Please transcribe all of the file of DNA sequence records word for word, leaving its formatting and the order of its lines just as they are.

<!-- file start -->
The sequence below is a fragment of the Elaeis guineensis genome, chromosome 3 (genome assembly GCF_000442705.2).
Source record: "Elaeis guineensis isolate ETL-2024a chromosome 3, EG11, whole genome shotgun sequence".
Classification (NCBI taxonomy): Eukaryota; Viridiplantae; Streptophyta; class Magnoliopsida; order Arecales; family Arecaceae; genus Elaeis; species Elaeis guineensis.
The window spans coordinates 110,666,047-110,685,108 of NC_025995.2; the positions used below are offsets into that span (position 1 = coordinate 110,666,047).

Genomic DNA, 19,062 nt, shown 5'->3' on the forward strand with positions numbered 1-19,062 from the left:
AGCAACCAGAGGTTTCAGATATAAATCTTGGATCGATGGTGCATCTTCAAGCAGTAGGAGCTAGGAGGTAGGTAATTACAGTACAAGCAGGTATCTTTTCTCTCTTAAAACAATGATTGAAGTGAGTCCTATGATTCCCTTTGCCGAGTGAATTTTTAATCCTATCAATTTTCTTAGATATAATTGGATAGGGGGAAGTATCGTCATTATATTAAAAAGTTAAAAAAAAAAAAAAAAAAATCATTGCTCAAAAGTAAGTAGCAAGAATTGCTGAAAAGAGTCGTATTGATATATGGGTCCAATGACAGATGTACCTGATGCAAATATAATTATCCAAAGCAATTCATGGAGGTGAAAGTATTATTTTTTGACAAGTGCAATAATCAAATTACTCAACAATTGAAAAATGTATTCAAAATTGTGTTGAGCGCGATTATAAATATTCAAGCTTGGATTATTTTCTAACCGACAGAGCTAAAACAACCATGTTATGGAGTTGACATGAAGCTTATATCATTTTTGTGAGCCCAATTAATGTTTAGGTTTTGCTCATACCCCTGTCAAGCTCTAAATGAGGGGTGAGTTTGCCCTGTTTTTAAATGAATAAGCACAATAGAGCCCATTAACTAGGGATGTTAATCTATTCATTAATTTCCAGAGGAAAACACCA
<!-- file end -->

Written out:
The sequence below is a fragment of the Elaeis guineensis genome, chromosome 3 (genome assembly GCF_000442705.2).
Source record: "Elaeis guineensis isolate ETL-2024a chromosome 3, EG11, whole genome shotgun sequence".
Classification (NCBI taxonomy): Eukaryota; Viridiplantae; Streptophyta; class Magnoliopsida; order Arecales; family Arecaceae; genus Elaeis; species Elaeis guineensis.
The window spans coordinates 110,666,047-110,685,108 of NC_025995.2; the positions used below are offsets into that span (position 1 = coordinate 110,666,047).

Genomic DNA, 19,062 nt, shown 5'->3' on the forward strand with positions numbered 1-19,062 from the left:
AGCAACCAGAGGTTTCAGATATAAATCTTGGATCGATGGTGCATCTTCAAGCAGTAGGAGCTAGGAGGTAGGTAATTACAGTACAAGCAGGTATCTTTTCTCTCTTAAAACAATGATTGAAGTGAGTCCTATGATTCCCTTTGCCGAGTGAATTTTTAATCCTATCAATTTTCTTAGATATAATTGGATAGGGGGAAGTATCGTCATTATATTAAAAAGTTAAAAAAAAAAAAAAAAAAATCATTGCTCAAAAGTAAGTAGCAAGAATTGCTGAAAAGAGTCGTATTGATATATGGGTCCAATGACAGATGTACCTGATGCAAATATAATTATCCAAAGCAATTCATGGAGGTGAAAGTATTATTTTTTGACAAGTGCAATAATCAAATTACTCAACAATTGAAAAATGTATTCAAAATTGTGTTGAGCGCGATTATAAATATTCAAGCTTGGATTATTTTCTAACCGACAGAGCTAAAACAACCATGTTATGGAGTTGACATGAAGCTTATATCATTTTTGTGAGCCCAATTAATGTTTAGGTTTTGCTCATACCCCTGTCAAGCTCTAAATGAGGGGTGAGTTTGCCCTGTTTTTAAATGAATAAGCACAATAGAGCCCATTAACTAGGGATGTTAATCTATTCATTAATTTCCAGAGGAAAACACCA